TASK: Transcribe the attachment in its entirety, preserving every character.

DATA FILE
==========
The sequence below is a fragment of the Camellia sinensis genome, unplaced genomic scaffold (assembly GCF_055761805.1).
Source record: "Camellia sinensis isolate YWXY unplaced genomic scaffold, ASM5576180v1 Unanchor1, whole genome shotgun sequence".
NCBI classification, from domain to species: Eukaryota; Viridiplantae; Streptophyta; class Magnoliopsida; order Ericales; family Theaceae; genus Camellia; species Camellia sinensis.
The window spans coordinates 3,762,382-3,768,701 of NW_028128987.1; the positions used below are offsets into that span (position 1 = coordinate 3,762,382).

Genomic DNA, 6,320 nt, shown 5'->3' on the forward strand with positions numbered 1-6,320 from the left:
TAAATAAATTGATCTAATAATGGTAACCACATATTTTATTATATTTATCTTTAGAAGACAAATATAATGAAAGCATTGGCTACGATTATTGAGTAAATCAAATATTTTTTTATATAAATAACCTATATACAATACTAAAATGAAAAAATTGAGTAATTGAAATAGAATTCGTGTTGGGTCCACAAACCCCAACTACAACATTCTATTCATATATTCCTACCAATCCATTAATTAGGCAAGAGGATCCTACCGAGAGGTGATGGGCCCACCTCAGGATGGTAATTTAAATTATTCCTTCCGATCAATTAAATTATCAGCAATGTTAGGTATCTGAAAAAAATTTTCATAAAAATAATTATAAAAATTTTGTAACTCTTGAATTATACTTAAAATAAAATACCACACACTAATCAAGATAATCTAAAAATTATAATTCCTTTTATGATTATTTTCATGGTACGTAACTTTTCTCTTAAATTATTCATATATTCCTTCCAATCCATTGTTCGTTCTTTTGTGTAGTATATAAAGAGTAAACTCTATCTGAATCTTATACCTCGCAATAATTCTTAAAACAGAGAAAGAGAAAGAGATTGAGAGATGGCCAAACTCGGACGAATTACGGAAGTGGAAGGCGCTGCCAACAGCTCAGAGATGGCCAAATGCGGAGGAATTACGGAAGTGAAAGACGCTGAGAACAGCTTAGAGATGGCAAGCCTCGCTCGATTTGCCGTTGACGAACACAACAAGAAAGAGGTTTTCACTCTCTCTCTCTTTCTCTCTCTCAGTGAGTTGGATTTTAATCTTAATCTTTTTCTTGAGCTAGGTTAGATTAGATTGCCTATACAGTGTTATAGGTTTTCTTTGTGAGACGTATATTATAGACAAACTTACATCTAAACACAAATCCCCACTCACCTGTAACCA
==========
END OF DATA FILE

The sequence below is a fragment of the Camellia sinensis genome, unplaced genomic scaffold (assembly GCF_055761805.1).
Source record: "Camellia sinensis isolate YWXY unplaced genomic scaffold, ASM5576180v1 Unanchor1, whole genome shotgun sequence".
NCBI classification, from domain to species: Eukaryota; Viridiplantae; Streptophyta; class Magnoliopsida; order Ericales; family Theaceae; genus Camellia; species Camellia sinensis.
The window spans coordinates 3,762,382-3,768,701 of NW_028128987.1; the positions used below are offsets into that span (position 1 = coordinate 3,762,382).

Genomic DNA, 6,320 nt, shown 5'->3' on the forward strand with positions numbered 1-6,320 from the left:
TAAATAAATTGATCTAATAATGGTAACCACATATTTTATTATATTTATCTTTAGAAGACAAATATAATGAAAGCATTGGCTACGATTATTGAGTAAATCAAATATTTTTTTATATAAATAACCTATATACAATACTAAAATGAAAAAATTGAGTAATTGAAATAGAATTCGTGTTGGGTCCACAAACCCCAACTACAACATTCTATTCATATATTCCTACCAATCCATTAATTAGGCAAGAGGATCCTACCGAGAGGTGATGGGCCCACCTCAGGATGGTAATTTAAATTATTCCTTCCGATCAATTAAATTATCAGCAATGTTAGGTATCTGAAAAAAATTTTCATAAAAATAATTATAAAAATTTTGTAACTCTTGAATTATACTTAAAATAAAATACCACACACTAATCAAGATAATCTAAAAATTATAATTCCTTTTATGATTATTTTCATGGTACGTAACTTTTCTCTTAAATTATTCATATATTCCTTCCAATCCATTGTTCGTTCTTTTGTGTAGTATATAAAGAGTAAACTCTATCTGAATCTTATACCTCGCAATAATTCTTAAAACAGAGAAAGAGAAAGAGATTGAGAGATGGCCAAACTCGGACGAATTACGGAAGTGGAAGGCGCTGCCAACAGCTCAGAGATGGCCAAATGCGGAGGAATTACGGAAGTGAAAGACGCTGAGAACAGCTTAGAGATGGCAAGCCTCGCTCGATTTGCCGTTGACGAACACAACAAGAAAGAGGTTTTCACTCTCTCTCTCTTTCTCTCTCTCAGTGAGTTGGATTTTAATCTTAATCTTTTTCTTGAGCTAGGTTAGATTAGATTGCCTATACAGTGTTATAGGTTTTCTTTGTGAGACGTATATTATAGACAAACTTACATCTAAACACAAATCCCCACTCACCTGTAACCA